For them, going to school was an unpleasant and unproductive experience.  The classrooms experience did not engage either of my parents sufficiently to keep them in school, so they dropped out at the earliest possible opportunity.  While it is easy to say that we need better teachers and schools, the bigger problem is that schools do not teach people how to learn.  The educational paradigm is fundamentally flawed. Educators make the judgment that individuals have varying learning abilities, and assume that some people will learn, and others will fail to learn.

I can relate to my parents’ experience by what happened with subjects in which I did not do exceptionally well, like biology, chemistry and physics.

These subjects were taught in a standardized way.  I did not master them, but got good, although not exceptional, grades by sheer hard work and will power.  However, as an adult, I saw their value, and became genuinely excited to learn about the underlying principles of each subject. My daughter even gave me a brief chemistry tutorial on equation balancing recently.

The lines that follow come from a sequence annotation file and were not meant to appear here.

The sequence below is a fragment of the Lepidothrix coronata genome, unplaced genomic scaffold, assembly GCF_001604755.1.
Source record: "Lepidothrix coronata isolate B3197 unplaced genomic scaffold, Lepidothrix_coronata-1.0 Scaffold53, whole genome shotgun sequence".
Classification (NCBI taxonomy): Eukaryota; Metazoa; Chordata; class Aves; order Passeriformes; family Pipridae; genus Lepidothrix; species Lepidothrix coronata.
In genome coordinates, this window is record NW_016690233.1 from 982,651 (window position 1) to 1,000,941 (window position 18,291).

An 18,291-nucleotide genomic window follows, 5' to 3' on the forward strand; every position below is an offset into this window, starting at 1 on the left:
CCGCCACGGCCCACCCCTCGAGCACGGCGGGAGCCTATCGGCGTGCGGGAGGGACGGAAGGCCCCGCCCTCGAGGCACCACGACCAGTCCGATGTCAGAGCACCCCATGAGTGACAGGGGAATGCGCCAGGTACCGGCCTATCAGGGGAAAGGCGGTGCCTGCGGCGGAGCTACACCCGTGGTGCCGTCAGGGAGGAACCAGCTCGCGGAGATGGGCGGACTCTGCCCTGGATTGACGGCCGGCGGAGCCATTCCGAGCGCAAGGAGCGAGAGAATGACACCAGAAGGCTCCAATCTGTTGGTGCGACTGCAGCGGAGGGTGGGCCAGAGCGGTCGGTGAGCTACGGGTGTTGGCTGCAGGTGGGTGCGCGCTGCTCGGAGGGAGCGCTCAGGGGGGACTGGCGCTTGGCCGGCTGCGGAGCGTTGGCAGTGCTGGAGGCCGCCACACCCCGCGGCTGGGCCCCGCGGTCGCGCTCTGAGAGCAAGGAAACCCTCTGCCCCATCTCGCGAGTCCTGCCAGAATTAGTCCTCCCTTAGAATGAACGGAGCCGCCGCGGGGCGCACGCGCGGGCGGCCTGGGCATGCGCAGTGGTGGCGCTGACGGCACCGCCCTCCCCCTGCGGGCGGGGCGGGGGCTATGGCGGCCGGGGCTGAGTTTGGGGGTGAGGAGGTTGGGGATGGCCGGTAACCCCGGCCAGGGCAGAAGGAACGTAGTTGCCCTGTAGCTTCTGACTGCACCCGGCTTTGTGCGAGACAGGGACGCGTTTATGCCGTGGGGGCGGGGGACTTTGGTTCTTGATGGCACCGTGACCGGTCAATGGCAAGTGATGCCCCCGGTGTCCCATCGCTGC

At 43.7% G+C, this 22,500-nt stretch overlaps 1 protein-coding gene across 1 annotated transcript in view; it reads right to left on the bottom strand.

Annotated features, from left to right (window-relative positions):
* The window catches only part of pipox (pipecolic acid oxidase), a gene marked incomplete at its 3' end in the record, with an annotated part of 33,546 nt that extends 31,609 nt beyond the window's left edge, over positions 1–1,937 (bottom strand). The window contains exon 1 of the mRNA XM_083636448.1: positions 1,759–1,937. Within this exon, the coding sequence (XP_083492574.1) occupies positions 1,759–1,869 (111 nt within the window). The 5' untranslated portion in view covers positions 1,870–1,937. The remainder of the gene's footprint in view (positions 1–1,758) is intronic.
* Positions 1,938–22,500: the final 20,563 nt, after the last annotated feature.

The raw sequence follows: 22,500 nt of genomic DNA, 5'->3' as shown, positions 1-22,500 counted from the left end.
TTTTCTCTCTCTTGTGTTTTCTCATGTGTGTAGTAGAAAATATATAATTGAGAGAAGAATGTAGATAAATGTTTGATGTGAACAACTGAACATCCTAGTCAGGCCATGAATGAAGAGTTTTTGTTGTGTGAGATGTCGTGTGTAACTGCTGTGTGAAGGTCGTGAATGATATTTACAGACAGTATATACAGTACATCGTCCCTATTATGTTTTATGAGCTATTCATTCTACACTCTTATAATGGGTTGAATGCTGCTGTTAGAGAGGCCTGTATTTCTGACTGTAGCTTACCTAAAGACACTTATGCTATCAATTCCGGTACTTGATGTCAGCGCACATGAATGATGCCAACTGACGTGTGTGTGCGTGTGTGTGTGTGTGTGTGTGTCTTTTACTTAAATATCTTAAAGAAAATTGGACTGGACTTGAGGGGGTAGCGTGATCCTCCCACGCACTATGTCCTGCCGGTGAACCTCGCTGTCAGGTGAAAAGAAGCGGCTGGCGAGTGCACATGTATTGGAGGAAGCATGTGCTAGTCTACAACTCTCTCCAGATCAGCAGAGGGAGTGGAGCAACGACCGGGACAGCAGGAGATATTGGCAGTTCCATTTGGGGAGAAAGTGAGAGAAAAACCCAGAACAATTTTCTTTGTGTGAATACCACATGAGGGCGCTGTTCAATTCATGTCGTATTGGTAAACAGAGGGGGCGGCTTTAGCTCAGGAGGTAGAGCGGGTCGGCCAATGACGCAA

Every one of us gets interested in a subject for different reasons, and we learn in different ways.  I think metaphorically and structurally, and recall information most effectively when I can engage multiple senses in learning the subject.

People have told me I have a photographic memory.  That is not true. I have a photographic memory on certain selective categories of information, but have a below-average memory on others.  My wife can remember the location of a house by a visual map of the color and style of the house and the houses around it.  She remembers foods she ate at a restaurant decades ago, and can even discern differences in the taste of an item from what she ate years ago. I cannot remember what I ate last Saturday night at the local tapas restaurant.

Why do I learn and retain information?

The more of these tasks I perform, the more likely it is that I will remember what I have written.

My mother used to joke that the reason she dropped out of school was because she was required to do a paper on Sir Walter Scott’s Ivanhoe in her final semester as a junior in high school. I am sure that no one engaged with my mother in a way that helped her find meaning in the assignment.

Rather than trying to shoehorn every student into a one-size-fits-all educational system, let’s try to figure out the different ways in which to engage increasingly diverse populations in the art and the technique of learning.  The goal is “learning,” not “education.”